Gravity: Making an Oscar-winning soundtrack

posted on Sunday, 9th March 2014 by Steve May

home cinema  Dolby Atmos 

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"Everything is layers," explains sound designer extraordinaire Glenn Freemantle. "When I begin to conceptualise a soundtrack I like to think of all the elements individually, work out how one thing sounds at a time. If you try to imagine the sound of a film in its entirety it becomes a muddle…"

Freemantle is explaining the process that went into creating the award winning sound mix for Alfonso Cuaró's space thriller Gravity, an approach that has seen his trophy cabinet steadily fill.  "The entire soundtrack is bespoke," he reveals. "We created every sound you hear. It's much like what we did on Danny Boyle's 127 hours. 98 per cent of that movie was ADR. All the original sound was thrown away, we had to completely recreate the sound of that canyon. When we started on the Gravity soundtrack, we were just working with pre-viz, nothing had actually been shot."

The effort and imagination that required was clearly more than worthwhile. Gravity has proved a worldwide sensation, winning Freemantle the 2014 BAFTA for Best Sound, and more recently the 2014 Oscar for Best Sound Editing. The movie is now available on Blu-ray providing custom installers with what's likely to be the best showroom demo content of the year.

"Alfonso rang me up early in the process," recalls Freemantle. "He said he wanted to put a concept together to show the studio, to go to the next stage of making the movie. So literally at that point and at that meeting, we came up with the concept of how we were going to do the sound." The idea, he says, was to make viewers feel they were actually in Sandra Bullock's suit. "It was all about vibration and touch, experiencing weightlessness from Sandra's point of view, from her heartbeat to her tinnitus."

The sound design doesn't stop moving, from the beginning of the film to the end. "This isn't a movie that uses sound for sound's sake," he adds. "It's about using sound to create emotive content to pull you in to the story, to take you on Sandra's journey."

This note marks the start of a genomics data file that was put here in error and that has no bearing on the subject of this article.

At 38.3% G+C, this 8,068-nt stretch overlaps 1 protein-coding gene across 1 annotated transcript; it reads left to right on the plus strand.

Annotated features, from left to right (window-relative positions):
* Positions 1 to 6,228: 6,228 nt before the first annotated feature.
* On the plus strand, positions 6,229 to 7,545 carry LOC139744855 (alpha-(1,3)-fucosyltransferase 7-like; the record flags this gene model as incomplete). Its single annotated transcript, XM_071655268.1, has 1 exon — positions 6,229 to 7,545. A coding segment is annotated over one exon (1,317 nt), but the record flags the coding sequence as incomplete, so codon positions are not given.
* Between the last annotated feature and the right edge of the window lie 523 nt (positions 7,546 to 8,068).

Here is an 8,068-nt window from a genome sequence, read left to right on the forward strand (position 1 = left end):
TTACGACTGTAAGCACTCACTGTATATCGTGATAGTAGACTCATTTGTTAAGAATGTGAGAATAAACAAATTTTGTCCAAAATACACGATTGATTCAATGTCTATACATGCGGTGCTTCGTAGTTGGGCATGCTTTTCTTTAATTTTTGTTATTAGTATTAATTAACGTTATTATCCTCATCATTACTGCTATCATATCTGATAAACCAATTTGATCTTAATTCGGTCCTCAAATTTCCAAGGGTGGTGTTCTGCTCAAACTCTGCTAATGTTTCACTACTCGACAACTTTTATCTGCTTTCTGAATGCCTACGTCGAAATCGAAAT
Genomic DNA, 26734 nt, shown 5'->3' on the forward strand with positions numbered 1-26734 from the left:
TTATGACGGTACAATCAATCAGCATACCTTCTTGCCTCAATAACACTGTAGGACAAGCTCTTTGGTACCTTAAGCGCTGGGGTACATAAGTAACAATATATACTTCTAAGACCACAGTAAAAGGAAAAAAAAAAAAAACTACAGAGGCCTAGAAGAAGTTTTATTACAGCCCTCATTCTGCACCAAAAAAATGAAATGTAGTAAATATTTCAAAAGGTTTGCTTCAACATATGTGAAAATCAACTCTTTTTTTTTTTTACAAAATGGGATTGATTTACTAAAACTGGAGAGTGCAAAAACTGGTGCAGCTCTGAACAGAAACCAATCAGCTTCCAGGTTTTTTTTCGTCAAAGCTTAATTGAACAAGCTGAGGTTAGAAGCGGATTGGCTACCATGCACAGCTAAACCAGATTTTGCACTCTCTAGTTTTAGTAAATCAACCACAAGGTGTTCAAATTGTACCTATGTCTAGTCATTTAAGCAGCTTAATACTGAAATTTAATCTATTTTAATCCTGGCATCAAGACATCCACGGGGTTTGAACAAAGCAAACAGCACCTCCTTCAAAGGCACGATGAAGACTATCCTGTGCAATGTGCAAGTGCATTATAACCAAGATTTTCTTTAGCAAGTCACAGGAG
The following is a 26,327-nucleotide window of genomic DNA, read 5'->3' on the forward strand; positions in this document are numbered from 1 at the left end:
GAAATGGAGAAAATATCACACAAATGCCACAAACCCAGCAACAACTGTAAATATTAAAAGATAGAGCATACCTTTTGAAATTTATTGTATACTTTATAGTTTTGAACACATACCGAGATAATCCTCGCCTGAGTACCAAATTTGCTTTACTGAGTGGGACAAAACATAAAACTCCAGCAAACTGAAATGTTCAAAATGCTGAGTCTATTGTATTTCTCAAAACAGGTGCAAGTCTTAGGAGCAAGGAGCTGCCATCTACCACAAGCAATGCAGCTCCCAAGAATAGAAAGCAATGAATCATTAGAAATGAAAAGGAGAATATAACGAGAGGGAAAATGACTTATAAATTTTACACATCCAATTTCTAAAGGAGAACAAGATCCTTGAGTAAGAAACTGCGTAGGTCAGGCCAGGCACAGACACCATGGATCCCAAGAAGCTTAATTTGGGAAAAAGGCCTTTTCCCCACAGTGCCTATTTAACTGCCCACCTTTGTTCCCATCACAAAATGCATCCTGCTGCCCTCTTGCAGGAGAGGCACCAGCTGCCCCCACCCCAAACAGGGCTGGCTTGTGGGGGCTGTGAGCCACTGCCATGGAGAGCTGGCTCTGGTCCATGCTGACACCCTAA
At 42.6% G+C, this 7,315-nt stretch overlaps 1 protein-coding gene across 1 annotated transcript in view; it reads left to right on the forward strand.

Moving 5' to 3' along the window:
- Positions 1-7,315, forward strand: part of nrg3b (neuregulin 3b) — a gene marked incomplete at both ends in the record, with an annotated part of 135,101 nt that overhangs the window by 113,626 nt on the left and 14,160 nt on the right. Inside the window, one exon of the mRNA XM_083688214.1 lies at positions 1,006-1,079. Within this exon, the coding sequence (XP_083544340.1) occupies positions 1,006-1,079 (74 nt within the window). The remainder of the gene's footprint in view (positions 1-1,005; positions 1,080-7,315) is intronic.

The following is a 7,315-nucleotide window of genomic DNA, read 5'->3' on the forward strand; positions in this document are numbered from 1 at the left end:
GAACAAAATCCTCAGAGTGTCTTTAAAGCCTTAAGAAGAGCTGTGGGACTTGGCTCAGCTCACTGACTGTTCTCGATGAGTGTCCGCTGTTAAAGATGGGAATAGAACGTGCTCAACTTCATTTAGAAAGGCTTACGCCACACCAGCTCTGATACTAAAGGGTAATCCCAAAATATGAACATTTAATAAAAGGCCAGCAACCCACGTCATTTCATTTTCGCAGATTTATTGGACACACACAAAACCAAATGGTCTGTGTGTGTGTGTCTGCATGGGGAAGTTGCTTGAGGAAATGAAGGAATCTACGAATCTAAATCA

Inside CI caught up with Freemantle at Dolby's London HQ, for a special screening of the film in the advanced Dolby Atmos surround format. It proves to be an exhilerating experience. Freemantle confides that the Atmos work was done after the conventional 5.1/7.1 mixes, which is a reverse of the normal workflow. More usually, a film soundtrack will be created in Atmos, which then provides the 7.1 downmix.

The technology behind Dolby Atmos
Dolby Atmos isn't a channel based sound system in the conventional sense, it's object based, and uses a process known as adaptive rendering. With object based steering, sound engineers can place an audio element anywhere spatially, with a precision impossible in conventional channel mixes. Audio elements are not locked to any particular channels. Instead, they are stored with virtual position metadata and are assigned positions dynamically during playback, depending on the arrangement within any given theatre. The result is a totally immersive soundfield, regardless of the size of the theatre and its speaker deployment.

"Gravity has got Dolby Atmos written all over it," says Freemantle. "Because it is literally about space, we were going to take full advantage of that. While we can create a similar design in 7.1, there isn't a system out there that offers the same creative freedom. With Dolby Atmos we could take the concept behind the film to a new level. And that's what I hope we've achieved."

Of course, Dolby Atmos audio doesn't have to be all-pervasive and complex. An Atmos remix of The Artist, which won an Oscar for Best Original Score, transpires to be largely monophonic, opening up only subtly during a dream sequence and in the final moments.

Dolby Atmos cinema returns to London
Unfortunately, commercialising Dolby Atmos has not been easy. Equipping cinemas with the sound system is an expensive business. Currently consumers can only hear Atmos at the VueXtreme auditorium in the Glasgow Fort shopping park, and the boutique Olympic Studios cinema in Barnes, London. Central London did have the Empire Leicester Square, however shortly after installation the decision was taken to close the venue's 1330 seat Screen One and redevelop it into two smaller screens. The new flagship screen will be an IMAX branded 750-seater, supplemented by a second smaller 400-seat cinema. While owner Empire Cinemas has made no official announcement, Inside CI has it on good authority that this second screen will be Atmos equipped, giving the sound format back a central London home.

At present, there are no plans to bring Atmos into the home theatre space, but this is surely a case of when rather than if. Rival 3D sound format Auro-3D is already available on the Datasat RS20i and LS10 processors, and Auro-encoded Blu-rays are promised for later this year.

 

Steve May

Steve is a veteran of the UK consumer electronics industry, having covered it for
various media outlets for more than 20 years.

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